Among the many Hindus to have an impact on the Western world in the 20th century was Krishnamurti, an English-educated Indian. He was adopted by the Theosophical society, an English group which tried to fuse the fundamental teaching of the West and the East. They believed that Krishnamurti was the new Messiah to the world but he completely rejected their role for him. He went on to teach a philosophy of pure awareness based on the Advaita Vedanta, a Hindu philosophy developed in the ninth century by the sage Sankara. Krishnamurti gained a large following in the West and is well known for his dialogues with world scholars (Flood 270).

In a discussion with Swami Venkatesananda, Krishnamurti was asked if he thought the essence of the Hindu understanding of an ultimate God was still relevant — if the concept that the Self and Brahman were synonymous was relevant or in need of revision. The following is a small part of that discussion:

Krishnaji: …How do I know the highest? Because the sages have talked of it? I don’t accept the sages. They might be caught in illusion, they might be talking sense or nonsense. I don’t know; I am not interested. I find that as long as the mind is in a state of fear, it wants to escape from it, and it projects an idea of the Supreme, and wants to experience that. But if it frees itself from its own agony, then it is altogether in a different state. It doesn’t even ask for the experience because it is at a different level.

Swamiji: Quite, quite.

Krishnaji: Now, why do the sages, according to what you have said say “You must experience that, you must be that, you must realize that?”

Swamiji: They didn’t say, “You must…”

Krishnaji: Put it any way you like. Why should they say all these things? Would it not better to say, “Look here, my friends, get rid of your fear. Get rid of your beastly antagonism, get rid of your childishness, and then when you have done that …

Swamiji: …nothing more remains.

Krishnaji: Nothing more. You’ll find the beauty of it. You don’t have to ask, then.

Swamiji: Fantastic, fantastic! (169-70)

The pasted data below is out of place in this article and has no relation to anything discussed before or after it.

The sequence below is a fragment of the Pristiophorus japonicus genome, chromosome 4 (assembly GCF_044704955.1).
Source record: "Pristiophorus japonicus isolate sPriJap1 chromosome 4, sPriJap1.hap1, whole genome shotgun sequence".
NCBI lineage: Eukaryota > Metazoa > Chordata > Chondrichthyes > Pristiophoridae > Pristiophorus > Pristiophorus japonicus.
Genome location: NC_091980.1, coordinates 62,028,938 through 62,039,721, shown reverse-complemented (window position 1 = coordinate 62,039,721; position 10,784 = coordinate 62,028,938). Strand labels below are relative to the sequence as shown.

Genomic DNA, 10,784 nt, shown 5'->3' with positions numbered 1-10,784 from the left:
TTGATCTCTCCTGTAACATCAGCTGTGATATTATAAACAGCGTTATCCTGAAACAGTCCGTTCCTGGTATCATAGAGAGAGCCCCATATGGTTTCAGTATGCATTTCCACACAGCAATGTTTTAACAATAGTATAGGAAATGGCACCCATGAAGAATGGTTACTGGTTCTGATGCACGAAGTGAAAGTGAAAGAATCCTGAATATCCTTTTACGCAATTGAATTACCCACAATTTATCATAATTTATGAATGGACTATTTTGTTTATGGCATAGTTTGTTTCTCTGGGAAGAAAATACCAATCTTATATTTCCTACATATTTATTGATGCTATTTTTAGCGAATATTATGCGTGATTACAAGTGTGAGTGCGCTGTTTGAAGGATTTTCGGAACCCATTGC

Later in the conversation Krishnamurti elaborates further:

Nothing more is necessary. Look at yourself. Observe yourself. Go into yourself, because in this state as we are, we will create a monstrous world. You may go to the Moon, you may go further to Venus, Mars and all the rest of it, but you will always carry yourself over there. Change yourself first! Change yourself — not first – change yourself. Therefore to change, look at yourself, go into yourself – observe, listen, learn.  That’s not a message. You can do it yourself if you want to.(171)


…we are so concentrated upon our own worries, our own hopes, our own desires and experiences, that we shut ourselves in a cage of our own thinking; and we don’t look beyond it … Don’t do that. Look at everything and through looking at everything you’ll discover your cage. (172)

In essence, Krishnamurti’s teachings do agree that each of us is the universe, but we build up walls of the ego around us until we cannot see that we are Brahman. In building these walls we create the pain that is all around us. He sees the individual as guilty of the ills of society; hence, each individual is responsible for breaking down the walls and eliminating the “me.” In doing so the individual matures and now being at one with creation, the injustices around him or her are unthinkable. Krishnamurti sees the individual as the world:  the anger, hatred, fragmentation, and misunderstanding of the individual projected into the world, creating the mess of the world. It can only be solved by individuals healing themselves first.

Whether we are looking at the abstract psychology of Krishnamurti, the sacrificial Vedas, the theistic devotion to Vishnu or Shiva, the worship of any of the great pantheon of goddess deities from dignified Lakshmi to the blood-thirsty Kali, a village deity symbolized by a painted rock, the devotion to a long-dead local hero, or an individual sacrificing to a malevolent ghost, we are dealing with Hinduism.

One of Hinduism’s greatest accomplishments was to develop the firm belief that union with God is achievable here on earth in this lifetime, whether a fusion with the spirit of Brahman or a devotee merging with a deity in puja. Salvation is attainable through whatever road the person chooses to pursue (Ross 76). Hinduism’s great umbrella shelters a diversity of ways of coming to a spiritual understanding of our existence. It has a place for everyone regardless of education or class. For the Hindu, it is a faith for all and all faiths in one.


Arnold, Sir Edwin (translator), Bhagavad Gita, New York: Dover Publications, 1993.

Flood, Gavin, An Introduction to Hinduism, Cambridge: Cambridge University Press, 1996.

Fuller, C. J., The Camphor Flame: Popular Hinduism and Society in India, Princeton: Princeton University Press, 1992.

Griffith, Ralph T. H. (translator), The Rig Veda, New York: Quality Paperback Book Club, 1992.

Knipe, David M., Hinduism: Experiments in the Sacred, San Francisco: HaprerSanFrancisco, 1991.

Krishnamurti, J., The Awakening of Intelligence, San Francisco: HaprerSanFrancisco, 1973.

Narayan, R. K., The Ramayana: A Shortened Modern Prose Version of the Indian Epic, New York: Penguin Books, 1972.

Ross, Nancy Wilson, Three Ways of Asian Wisdom, New York: Simon and Schuster, 1966.

Zaehner, R. C. (translator), Hindu Scriptures, New York: Everyman’s Library, Alfred A. Knof, 1992.

1998 copyright Mark W. McGinnis

The full book, Designs of Faith, is now available at